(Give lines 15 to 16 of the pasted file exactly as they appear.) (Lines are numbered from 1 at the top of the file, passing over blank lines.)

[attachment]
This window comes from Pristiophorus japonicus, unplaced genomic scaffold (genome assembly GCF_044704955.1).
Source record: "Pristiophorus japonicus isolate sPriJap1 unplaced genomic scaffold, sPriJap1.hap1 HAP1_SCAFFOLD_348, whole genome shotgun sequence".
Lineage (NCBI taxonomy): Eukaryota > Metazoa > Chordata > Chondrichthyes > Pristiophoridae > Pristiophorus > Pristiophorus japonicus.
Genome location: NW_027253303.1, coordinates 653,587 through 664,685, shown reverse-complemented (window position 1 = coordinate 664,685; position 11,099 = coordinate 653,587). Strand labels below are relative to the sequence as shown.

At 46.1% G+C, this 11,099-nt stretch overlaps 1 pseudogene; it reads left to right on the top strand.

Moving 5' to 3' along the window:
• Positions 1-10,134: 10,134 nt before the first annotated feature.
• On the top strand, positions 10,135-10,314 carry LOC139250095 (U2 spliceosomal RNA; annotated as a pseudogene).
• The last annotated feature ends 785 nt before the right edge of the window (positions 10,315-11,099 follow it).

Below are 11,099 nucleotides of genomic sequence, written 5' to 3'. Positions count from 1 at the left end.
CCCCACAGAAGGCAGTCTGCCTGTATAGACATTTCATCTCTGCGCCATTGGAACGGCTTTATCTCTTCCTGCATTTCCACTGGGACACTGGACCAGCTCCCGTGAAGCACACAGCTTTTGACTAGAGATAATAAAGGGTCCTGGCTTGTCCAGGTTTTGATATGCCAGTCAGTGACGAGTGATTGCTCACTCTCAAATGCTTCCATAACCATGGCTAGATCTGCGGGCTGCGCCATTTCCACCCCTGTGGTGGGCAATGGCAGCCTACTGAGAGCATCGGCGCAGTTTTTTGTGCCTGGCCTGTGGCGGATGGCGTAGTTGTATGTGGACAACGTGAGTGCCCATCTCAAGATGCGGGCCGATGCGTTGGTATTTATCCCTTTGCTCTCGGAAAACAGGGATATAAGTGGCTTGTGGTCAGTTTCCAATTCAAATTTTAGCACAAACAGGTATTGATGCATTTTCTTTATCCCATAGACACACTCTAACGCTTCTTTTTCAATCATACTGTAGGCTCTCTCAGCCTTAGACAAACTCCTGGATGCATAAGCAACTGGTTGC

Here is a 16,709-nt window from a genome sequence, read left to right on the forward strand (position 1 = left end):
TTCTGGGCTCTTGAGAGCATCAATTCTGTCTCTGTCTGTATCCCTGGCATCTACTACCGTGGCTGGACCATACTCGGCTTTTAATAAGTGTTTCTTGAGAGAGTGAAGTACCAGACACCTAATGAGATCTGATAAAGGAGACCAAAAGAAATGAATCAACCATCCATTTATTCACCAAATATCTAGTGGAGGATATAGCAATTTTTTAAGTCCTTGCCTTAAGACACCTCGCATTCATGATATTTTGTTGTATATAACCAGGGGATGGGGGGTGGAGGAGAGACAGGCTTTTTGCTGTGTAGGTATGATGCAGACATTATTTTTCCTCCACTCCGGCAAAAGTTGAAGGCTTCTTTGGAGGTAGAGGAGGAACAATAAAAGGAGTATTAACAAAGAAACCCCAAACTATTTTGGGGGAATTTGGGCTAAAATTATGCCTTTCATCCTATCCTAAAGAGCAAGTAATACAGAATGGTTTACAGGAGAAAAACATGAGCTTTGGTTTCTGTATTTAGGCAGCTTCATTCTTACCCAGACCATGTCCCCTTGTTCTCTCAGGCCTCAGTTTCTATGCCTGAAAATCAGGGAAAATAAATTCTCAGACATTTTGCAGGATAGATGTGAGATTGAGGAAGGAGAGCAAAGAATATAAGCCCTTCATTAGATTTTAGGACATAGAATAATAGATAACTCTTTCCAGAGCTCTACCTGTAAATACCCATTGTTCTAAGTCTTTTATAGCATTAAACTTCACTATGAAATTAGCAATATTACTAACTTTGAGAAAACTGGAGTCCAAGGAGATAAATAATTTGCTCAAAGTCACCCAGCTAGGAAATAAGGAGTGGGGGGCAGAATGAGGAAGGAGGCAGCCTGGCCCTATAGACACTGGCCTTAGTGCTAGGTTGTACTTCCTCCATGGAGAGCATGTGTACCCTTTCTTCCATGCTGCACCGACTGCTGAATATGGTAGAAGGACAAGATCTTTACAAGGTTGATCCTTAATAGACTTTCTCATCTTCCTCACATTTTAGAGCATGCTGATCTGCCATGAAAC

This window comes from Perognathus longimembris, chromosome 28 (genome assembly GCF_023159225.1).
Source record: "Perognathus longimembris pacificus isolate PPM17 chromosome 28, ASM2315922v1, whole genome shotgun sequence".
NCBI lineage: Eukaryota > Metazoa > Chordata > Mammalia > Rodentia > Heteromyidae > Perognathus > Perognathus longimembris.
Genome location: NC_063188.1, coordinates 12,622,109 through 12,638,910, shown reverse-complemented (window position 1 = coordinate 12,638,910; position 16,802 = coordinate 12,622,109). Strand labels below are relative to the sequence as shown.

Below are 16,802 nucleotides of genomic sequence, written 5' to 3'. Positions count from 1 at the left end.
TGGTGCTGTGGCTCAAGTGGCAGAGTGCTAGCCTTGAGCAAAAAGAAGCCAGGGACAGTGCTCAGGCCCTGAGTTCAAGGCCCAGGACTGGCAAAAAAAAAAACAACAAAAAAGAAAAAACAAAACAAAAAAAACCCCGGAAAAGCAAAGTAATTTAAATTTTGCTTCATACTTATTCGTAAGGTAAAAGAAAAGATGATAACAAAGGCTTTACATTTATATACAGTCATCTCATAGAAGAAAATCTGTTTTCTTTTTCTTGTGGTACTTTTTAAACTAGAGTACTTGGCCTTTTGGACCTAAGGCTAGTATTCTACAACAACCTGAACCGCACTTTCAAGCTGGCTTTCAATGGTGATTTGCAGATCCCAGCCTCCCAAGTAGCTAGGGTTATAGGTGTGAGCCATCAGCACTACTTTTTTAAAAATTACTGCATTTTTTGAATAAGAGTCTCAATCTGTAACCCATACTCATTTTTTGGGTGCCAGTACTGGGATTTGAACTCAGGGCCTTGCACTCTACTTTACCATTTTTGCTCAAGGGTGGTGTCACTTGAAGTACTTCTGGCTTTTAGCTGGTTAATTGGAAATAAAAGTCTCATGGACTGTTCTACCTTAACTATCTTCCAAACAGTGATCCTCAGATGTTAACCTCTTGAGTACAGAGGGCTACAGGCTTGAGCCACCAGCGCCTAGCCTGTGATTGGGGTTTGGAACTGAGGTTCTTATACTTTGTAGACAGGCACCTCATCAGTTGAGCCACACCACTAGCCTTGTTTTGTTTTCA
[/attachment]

Source record: "Perognathus longimembris pacificus isolate PPM17 chromosome 28, ASM2315922v1, whole genome shotgun sequence".
NCBI lineage: Eukaryota > Metazoa > Chordata > Mammalia > Rodentia > Heteromyidae > Perognathus > Perognathus longimembris.